Having MODOK being a punchline is an inspired choice. Did you work with [writer] Jeff Loveness to flesh out the tone, or was it already there on the page?
Just as with the original role, I played the stakes for real. Darren is desperately seeking approval, and that is his main motivation. I definitely saw that it was very funny, but I find Darren’s arc moving. I think it’s very funny and very out there, but I take those motivations seriously.
Was it difficult to find those motivations again after so much time away from Darren?
Luckily, I was able to work with the whole cast the week before principal photography started on the movie. I came in, and we just sat around tables. I had the dots on my face and the camera—we were being filmed just for reference—everybody else was still on book. We were just reading through the scenes, and it was one of the coolest filming processes I’ve ever done. It was this great hybrid between film and theater where you didn’t have to wait for lights or sound or anything. You could just try it one way and then try some alternate lines. It was a very fluid sort of thing. Working with Paul and everybody again, I felt like we found Darren pretty quickly again.
Can we talk about the butt shot? It’s one thing to read that in a script, but it’s an entirely different thing to see it on screen.
Oh, I loved it. That was one of the first things they showed me in the animatics. I thought it was so amazing and brilliant. I learned later that it was cut.
I was like, “You’re really making a big mistake.” I think that shot is really important. So funny and so great. I don’t know if my protests had anything to do with getting it back in or not, but I’m very happy it’s there.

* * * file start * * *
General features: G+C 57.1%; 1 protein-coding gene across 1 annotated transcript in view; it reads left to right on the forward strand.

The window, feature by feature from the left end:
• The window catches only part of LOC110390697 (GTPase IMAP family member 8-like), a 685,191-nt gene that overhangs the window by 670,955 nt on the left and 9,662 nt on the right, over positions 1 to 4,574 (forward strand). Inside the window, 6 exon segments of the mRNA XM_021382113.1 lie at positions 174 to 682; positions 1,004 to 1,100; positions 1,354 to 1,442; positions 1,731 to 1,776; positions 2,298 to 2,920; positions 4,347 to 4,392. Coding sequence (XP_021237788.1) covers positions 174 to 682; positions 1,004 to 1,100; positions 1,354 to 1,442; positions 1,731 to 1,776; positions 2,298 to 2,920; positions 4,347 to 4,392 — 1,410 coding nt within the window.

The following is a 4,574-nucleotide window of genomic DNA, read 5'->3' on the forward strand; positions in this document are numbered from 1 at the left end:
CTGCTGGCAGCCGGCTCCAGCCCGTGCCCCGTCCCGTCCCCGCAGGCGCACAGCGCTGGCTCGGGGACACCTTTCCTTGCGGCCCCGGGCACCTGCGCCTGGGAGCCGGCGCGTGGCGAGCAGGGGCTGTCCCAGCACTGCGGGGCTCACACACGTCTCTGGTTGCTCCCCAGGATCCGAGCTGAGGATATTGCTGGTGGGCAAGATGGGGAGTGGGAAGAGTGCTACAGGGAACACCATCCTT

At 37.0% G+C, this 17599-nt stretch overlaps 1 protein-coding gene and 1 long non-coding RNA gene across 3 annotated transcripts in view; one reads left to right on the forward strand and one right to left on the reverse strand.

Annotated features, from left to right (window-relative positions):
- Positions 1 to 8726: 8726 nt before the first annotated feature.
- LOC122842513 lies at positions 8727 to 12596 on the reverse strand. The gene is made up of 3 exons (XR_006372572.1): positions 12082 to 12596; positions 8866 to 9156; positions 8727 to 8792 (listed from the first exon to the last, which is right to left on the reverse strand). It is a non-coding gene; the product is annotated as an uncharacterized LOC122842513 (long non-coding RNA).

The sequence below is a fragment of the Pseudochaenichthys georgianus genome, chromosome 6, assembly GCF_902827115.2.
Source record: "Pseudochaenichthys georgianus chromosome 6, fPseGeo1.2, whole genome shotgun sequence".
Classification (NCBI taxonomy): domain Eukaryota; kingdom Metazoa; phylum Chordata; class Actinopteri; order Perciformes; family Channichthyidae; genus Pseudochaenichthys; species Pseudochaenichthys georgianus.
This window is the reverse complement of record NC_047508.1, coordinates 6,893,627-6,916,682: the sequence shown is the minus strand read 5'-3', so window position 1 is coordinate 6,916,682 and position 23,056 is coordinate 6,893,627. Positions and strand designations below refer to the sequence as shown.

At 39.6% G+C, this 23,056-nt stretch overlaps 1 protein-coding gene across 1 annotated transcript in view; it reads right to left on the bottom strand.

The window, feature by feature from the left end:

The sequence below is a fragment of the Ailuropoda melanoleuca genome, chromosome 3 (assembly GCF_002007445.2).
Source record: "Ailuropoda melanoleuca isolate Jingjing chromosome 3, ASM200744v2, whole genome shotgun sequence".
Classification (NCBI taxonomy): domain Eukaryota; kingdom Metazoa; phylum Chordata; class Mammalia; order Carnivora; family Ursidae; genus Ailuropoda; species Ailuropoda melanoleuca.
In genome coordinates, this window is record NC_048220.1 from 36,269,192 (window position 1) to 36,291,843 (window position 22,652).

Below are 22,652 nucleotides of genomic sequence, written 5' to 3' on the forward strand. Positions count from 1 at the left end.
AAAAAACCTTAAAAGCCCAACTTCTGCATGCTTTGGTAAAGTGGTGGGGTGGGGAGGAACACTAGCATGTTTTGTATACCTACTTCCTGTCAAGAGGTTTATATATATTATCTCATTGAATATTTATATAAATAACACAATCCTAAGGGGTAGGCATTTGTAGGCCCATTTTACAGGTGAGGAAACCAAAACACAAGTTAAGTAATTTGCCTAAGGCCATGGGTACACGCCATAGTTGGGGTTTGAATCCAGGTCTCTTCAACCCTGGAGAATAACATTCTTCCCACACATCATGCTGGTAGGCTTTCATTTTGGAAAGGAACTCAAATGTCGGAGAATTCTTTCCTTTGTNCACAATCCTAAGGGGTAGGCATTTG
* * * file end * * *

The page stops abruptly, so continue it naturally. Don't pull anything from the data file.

Was having the chance to flex some more comedic muscles something you wanted to do?
I really had as much fun filming this as anything I’ve ever done. I guess I certainly hope it could open doors for me to do that. Comedy is harder in a lot of ways. There’s a level of rigor in your timing and your engagement with the work that is sometimes more precise than dramatic work has to be, but I love doing it. It’s something I got to do a lot of in acting school, very broad, Commedia dell’arte clowning stuff. It’s just not something that has been a part of my professional career. It’s rewarding to do it on such a big scale.
How did Peyton help coach you through that?
I think the best thing you could ask for in a director is to have a strong point of view. There’s nothing more frustrating than having a director who is finding their own way through the material, trying to find the tone, and trying to find language for telling the story. Peyton knows this material, backward and forwards. He showed me a poster for a band—he showed this at Comic-Con—that he was in high school. It was a mock-up of an Avengers thing. He was the drummer, and he was [dressed as] Ant-Man. He goes deep.